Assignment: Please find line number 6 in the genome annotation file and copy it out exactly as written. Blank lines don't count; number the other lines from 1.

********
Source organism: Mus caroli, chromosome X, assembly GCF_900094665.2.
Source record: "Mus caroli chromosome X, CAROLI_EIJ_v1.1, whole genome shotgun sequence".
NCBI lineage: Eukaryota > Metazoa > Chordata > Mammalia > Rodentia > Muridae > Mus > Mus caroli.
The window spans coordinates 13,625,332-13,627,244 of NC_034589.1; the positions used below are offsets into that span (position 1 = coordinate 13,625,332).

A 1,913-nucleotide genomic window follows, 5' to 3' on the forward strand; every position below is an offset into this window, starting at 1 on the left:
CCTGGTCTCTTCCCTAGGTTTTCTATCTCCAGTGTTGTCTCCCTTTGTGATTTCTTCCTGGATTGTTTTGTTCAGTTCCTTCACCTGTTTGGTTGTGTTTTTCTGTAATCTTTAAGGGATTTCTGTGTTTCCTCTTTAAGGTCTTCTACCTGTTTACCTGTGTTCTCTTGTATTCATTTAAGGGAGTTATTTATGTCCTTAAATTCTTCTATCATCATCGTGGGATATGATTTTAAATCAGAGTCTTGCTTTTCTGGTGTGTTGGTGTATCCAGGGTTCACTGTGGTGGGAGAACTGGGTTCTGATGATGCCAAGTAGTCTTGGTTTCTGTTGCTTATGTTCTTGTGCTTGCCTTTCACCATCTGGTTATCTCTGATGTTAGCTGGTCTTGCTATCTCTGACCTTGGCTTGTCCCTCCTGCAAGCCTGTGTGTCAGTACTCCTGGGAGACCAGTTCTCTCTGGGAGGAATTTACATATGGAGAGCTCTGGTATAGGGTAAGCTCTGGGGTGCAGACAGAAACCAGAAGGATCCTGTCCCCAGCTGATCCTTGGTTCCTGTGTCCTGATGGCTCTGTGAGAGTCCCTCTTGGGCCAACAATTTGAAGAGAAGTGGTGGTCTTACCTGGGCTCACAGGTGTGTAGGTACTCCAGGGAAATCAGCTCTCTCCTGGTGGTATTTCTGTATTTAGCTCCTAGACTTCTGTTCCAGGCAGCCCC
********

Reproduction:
CCTGGTCTCTTCCCTAGGTTTTCTATCTCCAGTGTTGTCTCCCTTTGTGATTTCTTCCTGGATTGTTTTGTTCAGTTCCTTCACCTGTTTGGTTGTGTTTTTCTGTAATCTTTAAGGGATTTCTGTGTTTCCTCTTTAAGGTCTTCTACCTGTTTACCTGTGTTCTCTTGTATTCATTTAAGGGAGTTATTTATGTCCTTAAATTCTTCTATCATCATCGTGGGATATGATTTTAAATCAGAGTCTTGCTTTTCTGGTGTGTTGGTGTATCCAGGGTTCACTGTGGTGGGAGAACTGGGTTCTGATGATGCCAAGTAGTCTTGGTTTCTGTTGCTTATGTTCTTGTGCTTGCCTTTCACCATCTGGTTATCTCTGATGTTAGCTGGTCTTGCTATCTCTGACCTTGGCTTGTCCCTCCTGCAAGCCTGTGTGTCAGTACTCCTGGGAGACCAGTTCTCTCTGGGAGGAATTTACATATGGAGAGCTCTGGTATAGGGTAAGCTCTGGGGTGCAGACAGAAACCAGAAGGATCCTGTCCCCAGCTGATCCTTGGTTCCTGTGTCCTGATGGCTCTGTGAGAGTCCCTCTTGGGCCAACAATTTGAAGAGAAGTGGTGGTCTTACCTGGGCTCACAGGTGTGTAGGTACTCCAGGGAAATCAGCTCTCTCCTGGTGGTATTTCTGTATTTAGCTCCTAGACTTCTGTTCCAGGCAGCCCC